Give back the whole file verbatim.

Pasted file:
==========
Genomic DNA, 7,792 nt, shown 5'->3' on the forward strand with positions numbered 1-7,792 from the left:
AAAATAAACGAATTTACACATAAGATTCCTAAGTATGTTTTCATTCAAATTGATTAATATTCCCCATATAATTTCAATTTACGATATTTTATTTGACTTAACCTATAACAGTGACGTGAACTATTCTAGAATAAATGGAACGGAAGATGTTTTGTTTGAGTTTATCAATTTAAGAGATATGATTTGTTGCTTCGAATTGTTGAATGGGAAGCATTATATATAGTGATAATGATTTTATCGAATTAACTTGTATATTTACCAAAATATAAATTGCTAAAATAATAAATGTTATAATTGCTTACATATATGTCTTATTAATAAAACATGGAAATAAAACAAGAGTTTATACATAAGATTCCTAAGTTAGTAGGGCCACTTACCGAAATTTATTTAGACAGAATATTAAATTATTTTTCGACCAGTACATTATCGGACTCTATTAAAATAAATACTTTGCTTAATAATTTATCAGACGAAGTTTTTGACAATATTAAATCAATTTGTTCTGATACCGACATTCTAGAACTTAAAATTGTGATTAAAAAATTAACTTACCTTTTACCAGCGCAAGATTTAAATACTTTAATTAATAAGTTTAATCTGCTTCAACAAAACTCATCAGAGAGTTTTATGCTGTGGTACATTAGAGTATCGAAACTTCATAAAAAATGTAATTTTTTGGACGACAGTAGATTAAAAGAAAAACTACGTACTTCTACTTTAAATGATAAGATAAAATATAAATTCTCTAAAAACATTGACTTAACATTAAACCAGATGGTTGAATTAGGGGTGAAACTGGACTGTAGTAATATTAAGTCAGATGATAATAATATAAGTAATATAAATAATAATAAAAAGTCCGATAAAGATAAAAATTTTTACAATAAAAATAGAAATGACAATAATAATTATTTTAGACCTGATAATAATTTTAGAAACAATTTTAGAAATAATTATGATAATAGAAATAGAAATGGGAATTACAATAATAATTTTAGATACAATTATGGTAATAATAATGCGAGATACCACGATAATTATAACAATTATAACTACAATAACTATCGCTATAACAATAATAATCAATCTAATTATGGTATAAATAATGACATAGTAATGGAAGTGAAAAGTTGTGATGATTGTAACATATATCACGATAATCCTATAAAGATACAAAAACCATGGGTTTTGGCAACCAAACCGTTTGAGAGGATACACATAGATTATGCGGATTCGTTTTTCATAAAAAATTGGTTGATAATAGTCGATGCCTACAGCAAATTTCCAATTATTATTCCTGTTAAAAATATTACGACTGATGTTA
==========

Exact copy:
Genomic DNA, 7,792 nt, shown 5'->3' on the forward strand with positions numbered 1-7,792 from the left:
AAAATAAACGAATTTACACATAAGATTCCTAAGTATGTTTTCATTCAAATTGATTAATATTCCCCATATAATTTCAATTTACGATATTTTATTTGACTTAACCTATAACAGTGACGTGAACTATTCTAGAATAAATGGAACGGAAGATGTTTTGTTTGAGTTTATCAATTTAAGAGATATGATTTGTTGCTTCGAATTGTTGAATGGGAAGCATTATATATAGTGATAATGATTTTATCGAATTAACTTGTATATTTACCAAAATATAAATTGCTAAAATAATAAATGTTATAATTGCTTACATATATGTCTTATTAATAAAACATGGAAATAAAACAAGAGTTTATACATAAGATTCCTAAGTTAGTAGGGCCACTTACCGAAATTTATTTAGACAGAATATTAAATTATTTTTCGACCAGTACATTATCGGACTCTATTAAAATAAATACTTTGCTTAATAATTTATCAGACGAAGTTTTTGACAATATTAAATCAATTTGTTCTGATACCGACATTCTAGAACTTAAAATTGTGATTAAAAAATTAACTTACCTTTTACCAGCGCAAGATTTAAATACTTTAATTAATAAGTTTAATCTGCTTCAACAAAACTCATCAGAGAGTTTTATGCTGTGGTACATTAGAGTATCGAAACTTCATAAAAAATGTAATTTTTTGGACGACAGTAGATTAAAAGAAAAACTACGTACTTCTACTTTAAATGATAAGATAAAATATAAATTCTCTAAAAACATTGACTTAACATTAAACCAGATGGTTGAATTAGGGGTGAAACTGGACTGTAGTAATATTAAGTCAGATGATAATAATATAAGTAATATAAATAATAATAAAAAGTCCGATAAAGATAAAAATTTTTACAATAAAAATAGAAATGACAATAATAATTATTTTAGACCTGATAATAATTTTAGAAACAATTTTAGAAATAATTATGATAATAGAAATAGAAATGGGAATTACAATAATAATTTTAGATACAATTATGGTAATAATAATGCGAGATACCACGATAATTATAACAATTATAACTACAATAACTATCGCTATAACAATAATAATCAATCTAATTATGGTATAAATAATGACATAGTAATGGAAGTGAAAAGTTGTGATGATTGTAACATATATCACGATAATCCTATAAAGATACAAAAACCATGGGTTTTGGCAACCAAACCGTTTGAGAGGATACACATAGATTATGCGGATTCGTTTTTCATAAAAAATTGGTTGATAATAGTCGATGCCTACAGCAAATTTCCAATTATTATTCCTGTTAAAAATATTACGACTGATGTTA